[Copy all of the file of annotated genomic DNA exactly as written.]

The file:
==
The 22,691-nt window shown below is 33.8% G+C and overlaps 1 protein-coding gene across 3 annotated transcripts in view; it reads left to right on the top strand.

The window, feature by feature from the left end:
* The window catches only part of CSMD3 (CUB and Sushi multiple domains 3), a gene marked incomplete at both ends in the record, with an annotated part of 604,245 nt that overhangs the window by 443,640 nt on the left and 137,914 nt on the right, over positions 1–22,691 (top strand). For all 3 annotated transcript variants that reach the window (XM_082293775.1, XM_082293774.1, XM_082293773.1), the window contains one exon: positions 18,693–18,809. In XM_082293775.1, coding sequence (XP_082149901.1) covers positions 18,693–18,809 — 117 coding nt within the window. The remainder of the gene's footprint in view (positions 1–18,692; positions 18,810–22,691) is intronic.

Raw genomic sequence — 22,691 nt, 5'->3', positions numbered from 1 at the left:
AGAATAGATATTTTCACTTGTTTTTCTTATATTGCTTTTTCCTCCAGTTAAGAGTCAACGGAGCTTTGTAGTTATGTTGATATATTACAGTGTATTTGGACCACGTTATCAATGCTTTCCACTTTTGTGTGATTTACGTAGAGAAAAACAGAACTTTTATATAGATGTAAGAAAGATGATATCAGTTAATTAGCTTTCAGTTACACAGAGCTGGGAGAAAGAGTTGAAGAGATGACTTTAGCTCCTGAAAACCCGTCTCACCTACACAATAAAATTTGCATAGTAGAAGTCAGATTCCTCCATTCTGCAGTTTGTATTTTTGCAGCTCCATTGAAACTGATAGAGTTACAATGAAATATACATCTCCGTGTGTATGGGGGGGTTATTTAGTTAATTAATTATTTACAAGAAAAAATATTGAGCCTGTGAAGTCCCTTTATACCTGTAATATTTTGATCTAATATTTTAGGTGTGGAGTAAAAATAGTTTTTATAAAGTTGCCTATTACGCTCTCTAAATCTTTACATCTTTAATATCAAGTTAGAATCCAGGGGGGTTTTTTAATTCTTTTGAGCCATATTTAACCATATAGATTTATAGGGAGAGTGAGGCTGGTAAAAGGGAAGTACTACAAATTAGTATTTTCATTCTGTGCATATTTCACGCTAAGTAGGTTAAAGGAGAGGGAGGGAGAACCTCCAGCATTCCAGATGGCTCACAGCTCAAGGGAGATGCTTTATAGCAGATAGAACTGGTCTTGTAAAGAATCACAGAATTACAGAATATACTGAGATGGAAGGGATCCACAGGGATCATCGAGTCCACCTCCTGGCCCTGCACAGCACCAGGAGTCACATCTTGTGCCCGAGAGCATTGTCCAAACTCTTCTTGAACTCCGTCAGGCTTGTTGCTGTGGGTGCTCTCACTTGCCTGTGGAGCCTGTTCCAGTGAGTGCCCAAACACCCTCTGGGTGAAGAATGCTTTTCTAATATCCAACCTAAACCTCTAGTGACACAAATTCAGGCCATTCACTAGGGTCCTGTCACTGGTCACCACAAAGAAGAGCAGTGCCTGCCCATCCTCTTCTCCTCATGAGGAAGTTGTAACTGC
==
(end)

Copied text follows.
The 22,691-nt window shown below is 33.8% G+C and overlaps 1 protein-coding gene across 3 annotated transcripts in view; it reads left to right on the top strand.

The window, feature by feature from the left end:
* The window catches only part of CSMD3 (CUB and Sushi multiple domains 3), a gene marked incomplete at both ends in the record, with an annotated part of 604,245 nt that overhangs the window by 443,640 nt on the left and 137,914 nt on the right, over positions 1–22,691 (top strand). For all 3 annotated transcript variants that reach the window (XM_082293775.1, XM_082293774.1, XM_082293773.1), the window contains one exon: positions 18,693–18,809. In XM_082293775.1, coding sequence (XP_082149901.1) covers positions 18,693–18,809 — 117 coding nt within the window. The remainder of the gene's footprint in view (positions 1–18,692; positions 18,810–22,691) is intronic.

Raw genomic sequence — 22,691 nt, 5'->3', positions numbered from 1 at the left:
AGAATAGATATTTTCACTTGTTTTTCTTATATTGCTTTTTCCTCCAGTTAAGAGTCAACGGAGCTTTGTAGTTATGTTGATATATTACAGTGTATTTGGACCACGTTATCAATGCTTTCCACTTTTGTGTGATTTACGTAGAGAAAAACAGAACTTTTATATAGATGTAAGAAAGATGATATCAGTTAATTAGCTTTCAGTTACACAGAGCTGGGAGAAAGAGTTGAAGAGATGACTTTAGCTCCTGAAAACCCGTCTCACCTACACAATAAAATTTGCATAGTAGAAGTCAGATTCCTCCATTCTGCAGTTTGTATTTTTGCAGCTCCATTGAAACTGATAGAGTTACAATGAAATATACATCTCCGTGTGTATGGGGGGGTTATTTAGTTAATTAATTATTTACAAGAAAAAATATTGAGCCTGTGAAGTCCCTTTATACCTGTAATATTTTGATCTAATATTTTAGGTGTGGAGTAAAAATAGTTTTTATAAAGTTGCCTATTACGCTCTCTAAATCTTTACATCTTTAATATCAAGTTAGAATCCAGGGGGGTTTTTTAATTCTTTTGAGCCATATTTAACCATATAGATTTATAGGGAGAGTGAGGCTGGTAAAAGGGAAGTACTACAAATTAGTATTTTCATTCTGTGCATATTTCACGCTAAGTAGGTTAAAGGAGAGGGAGGGAGAACCTCCAGCATTCCAGATGGCTCACAGCTCAAGGGAGATGCTTTATAGCAGATAGAACTGGTCTTGTAAAGAATCACAGAATTACAGAATATACTGAGATGGAAGGGATCCACAGGGATCATCGAGTCCACCTCCTGGCCCTGCACAGCACCAGGAGTCACATCTTGTGCCCGAGAGCATTGTCCAAACTCTTCTTGAACTCCGTCAGGCTTGTTGCTGTGGGTGCTCTCACTTGCCTGTGGAGCCTGTTCCAGTGAGTGCCCAAACACCCTCTGGGTGAAGAATGCTTTTCTAATATCCAACCTAAACCTCTAGTGACACAAATTCAGGCCATTCACTAGGGTCCTGTCACTGGTCACCACAAAGAAGAGCAGTGCCTGCCCATCCTCTTCTCCTCATGAGGAAGTTGTAACTGC